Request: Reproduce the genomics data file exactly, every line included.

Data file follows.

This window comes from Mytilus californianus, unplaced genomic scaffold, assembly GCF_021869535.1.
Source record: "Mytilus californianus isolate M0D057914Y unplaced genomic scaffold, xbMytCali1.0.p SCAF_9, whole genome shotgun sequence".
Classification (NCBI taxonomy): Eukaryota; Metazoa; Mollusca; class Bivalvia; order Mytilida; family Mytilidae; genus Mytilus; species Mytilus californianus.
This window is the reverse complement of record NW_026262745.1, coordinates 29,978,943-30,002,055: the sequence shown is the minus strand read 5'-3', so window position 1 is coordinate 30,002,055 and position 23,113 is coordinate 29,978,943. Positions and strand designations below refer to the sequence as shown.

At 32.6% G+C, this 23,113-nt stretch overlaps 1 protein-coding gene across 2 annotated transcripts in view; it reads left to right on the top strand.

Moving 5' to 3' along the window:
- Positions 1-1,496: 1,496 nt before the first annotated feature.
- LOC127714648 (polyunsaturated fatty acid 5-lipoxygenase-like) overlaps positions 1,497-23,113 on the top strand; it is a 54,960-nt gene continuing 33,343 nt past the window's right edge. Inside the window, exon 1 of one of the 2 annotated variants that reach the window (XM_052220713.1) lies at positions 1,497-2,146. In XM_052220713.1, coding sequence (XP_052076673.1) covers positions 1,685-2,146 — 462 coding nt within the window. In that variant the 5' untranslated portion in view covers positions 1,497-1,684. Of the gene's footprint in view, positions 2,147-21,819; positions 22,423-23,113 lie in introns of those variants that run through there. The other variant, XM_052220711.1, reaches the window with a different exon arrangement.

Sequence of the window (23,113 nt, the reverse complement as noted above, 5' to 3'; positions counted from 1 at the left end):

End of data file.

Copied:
This window comes from Mytilus californianus, unplaced genomic scaffold, assembly GCF_021869535.1.
Source record: "Mytilus californianus isolate M0D057914Y unplaced genomic scaffold, xbMytCali1.0.p SCAF_9, whole genome shotgun sequence".
Classification (NCBI taxonomy): Eukaryota; Metazoa; Mollusca; class Bivalvia; order Mytilida; family Mytilidae; genus Mytilus; species Mytilus californianus.
This window is the reverse complement of record NW_026262745.1, coordinates 29,978,943-30,002,055: the sequence shown is the minus strand read 5'-3', so window position 1 is coordinate 30,002,055 and position 23,113 is coordinate 29,978,943. Positions and strand designations below refer to the sequence as shown.

At 32.6% G+C, this 23,113-nt stretch overlaps 1 protein-coding gene across 2 annotated transcripts in view; it reads left to right on the top strand.

Moving 5' to 3' along the window:
- Positions 1-1,496: 1,496 nt before the first annotated feature.
- LOC127714648 (polyunsaturated fatty acid 5-lipoxygenase-like) overlaps positions 1,497-23,113 on the top strand; it is a 54,960-nt gene continuing 33,343 nt past the window's right edge. Inside the window, exon 1 of one of the 2 annotated variants that reach the window (XM_052220713.1) lies at positions 1,497-2,146. In XM_052220713.1, coding sequence (XP_052076673.1) covers positions 1,685-2,146 — 462 coding nt within the window. In that variant the 5' untranslated portion in view covers positions 1,497-1,684. Of the gene's footprint in view, positions 2,147-21,819; positions 22,423-23,113 lie in introns of those variants that run through there. The other variant, XM_052220711.1, reaches the window with a different exon arrangement.

Sequence of the window (23,113 nt, the reverse complement as noted above, 5' to 3'; positions counted from 1 at the left end):